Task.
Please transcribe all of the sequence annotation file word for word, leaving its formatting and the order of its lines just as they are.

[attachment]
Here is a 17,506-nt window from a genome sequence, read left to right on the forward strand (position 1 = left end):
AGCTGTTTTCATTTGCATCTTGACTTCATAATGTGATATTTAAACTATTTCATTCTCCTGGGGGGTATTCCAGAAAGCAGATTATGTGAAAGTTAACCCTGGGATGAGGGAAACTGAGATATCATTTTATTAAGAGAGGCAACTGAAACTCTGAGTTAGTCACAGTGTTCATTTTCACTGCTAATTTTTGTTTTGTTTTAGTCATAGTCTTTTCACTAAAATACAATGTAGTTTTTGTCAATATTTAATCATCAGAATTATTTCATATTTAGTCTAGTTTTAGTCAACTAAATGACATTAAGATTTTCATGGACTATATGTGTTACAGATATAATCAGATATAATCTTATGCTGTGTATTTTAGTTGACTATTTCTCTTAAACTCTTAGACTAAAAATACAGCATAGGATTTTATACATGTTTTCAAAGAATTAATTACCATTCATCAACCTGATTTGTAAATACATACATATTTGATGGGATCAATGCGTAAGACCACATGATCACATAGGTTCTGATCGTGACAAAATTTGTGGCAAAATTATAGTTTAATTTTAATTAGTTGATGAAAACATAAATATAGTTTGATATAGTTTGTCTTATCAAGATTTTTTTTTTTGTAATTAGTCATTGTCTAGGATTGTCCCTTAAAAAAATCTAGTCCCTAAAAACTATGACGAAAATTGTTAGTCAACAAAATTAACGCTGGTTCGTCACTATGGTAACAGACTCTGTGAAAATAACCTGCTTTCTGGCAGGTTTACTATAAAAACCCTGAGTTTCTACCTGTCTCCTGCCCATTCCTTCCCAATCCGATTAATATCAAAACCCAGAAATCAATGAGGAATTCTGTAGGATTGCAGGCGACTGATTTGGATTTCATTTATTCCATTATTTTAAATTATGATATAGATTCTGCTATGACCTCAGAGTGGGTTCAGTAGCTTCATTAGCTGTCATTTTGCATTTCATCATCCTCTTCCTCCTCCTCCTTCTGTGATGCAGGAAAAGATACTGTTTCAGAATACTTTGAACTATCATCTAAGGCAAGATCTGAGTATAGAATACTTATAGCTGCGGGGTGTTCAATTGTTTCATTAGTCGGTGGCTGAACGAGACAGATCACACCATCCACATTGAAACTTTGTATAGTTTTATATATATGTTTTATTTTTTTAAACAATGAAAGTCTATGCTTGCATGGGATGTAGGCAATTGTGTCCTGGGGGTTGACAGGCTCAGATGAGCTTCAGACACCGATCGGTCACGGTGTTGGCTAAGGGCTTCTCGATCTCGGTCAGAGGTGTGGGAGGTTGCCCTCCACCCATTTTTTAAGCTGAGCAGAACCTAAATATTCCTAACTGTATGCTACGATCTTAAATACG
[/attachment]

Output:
Here is a 17,506-nt window from a genome sequence, read left to right on the forward strand (position 1 = left end):
AGCTGTTTTCATTTGCATCTTGACTTCATAATGTGATATTTAAACTATTTCATTCTCCTGGGGGGTATTCCAGAAAGCAGATTATGTGAAAGTTAACCCTGGGATGAGGGAAACTGAGATATCATTTTATTAAGAGAGGCAACTGAAACTCTGAGTTAGTCACAGTGTTCATTTTCACTGCTAATTTTTGTTTTGTTTTAGTCATAGTCTTTTCACTAAAATACAATGTAGTTTTTGTCAATATTTAATCATCAGAATTATTTCATATTTAGTCTAGTTTTAGTCAACTAAATGACATTAAGATTTTCATGGACTATATGTGTTACAGATATAATCAGATATAATCTTATGCTGTGTATTTTAGTTGACTATTTCTCTTAAACTCTTAGACTAAAAATACAGCATAGGATTTTATACATGTTTTCAAAGAATTAATTACCATTCATCAACCTGATTTGTAAATACATACATATTTGATGGGATCAATGCGTAAGACCACATGATCACATAGGTTCTGATCGTGACAAAATTTGTGGCAAAATTATAGTTTAATTTTAATTAGTTGATGAAAACATAAATATAGTTTGATATAGTTTGTCTTATCAAGATTTTTTTTTTTGTAATTAGTCATTGTCTAGGATTGTCCCTTAAAAAAATCTAGTCCCTAAAAACTATGACGAAAATTGTTAGTCAACAAAATTAACGCTGGTTCGTCACTATGGTAACAGACTCTGTGAAAATAACCTGCTTTCTGGCAGGTTTACTATAAAAACCCTGAGTTTCTACCTGTCTCCTGCCCATTCCTTCCCAATCCGATTAATATCAAAACCCAGAAATCAATGAGGAATTCTGTAGGATTGCAGGCGACTGATTTGGATTTCATTTATTCCATTATTTTAAATTATGATATAGATTCTGCTATGACCTCAGAGTGGGTTCAGTAGCTTCATTAGCTGTCATTTTGCATTTCATCATCCTCTTCCTCCTCCTCCTTCTGTGATGCAGGAAAAGATACTGTTTCAGAATACTTTGAACTATCATCTAAGGCAAGATCTGAGTATAGAATACTTATAGCTGCGGGGTGTTCAATTGTTTCATTAGTCGGTGGCTGAACGAGACAGATCACACCATCCACATTGAAACTTTGTATAGTTTTATATATATGTTTTATTTTTTTAAACAATGAAAGTCTATGCTTGCATGGGATGTAGGCAATTGTGTCCTGGGGGTTGACAGGCTCAGATGAGCTTCAGACACCGATCGGTCACGGTGTTGGCTAAGGGCTTCTCGATCTCGGTCAGAGGTGTGGGAGGTTGCCCTCCACCCATTTTTTAAGCTGAGCAGAACCTAAATATTCCTAACTGTATGCTACGATCTTAAATACG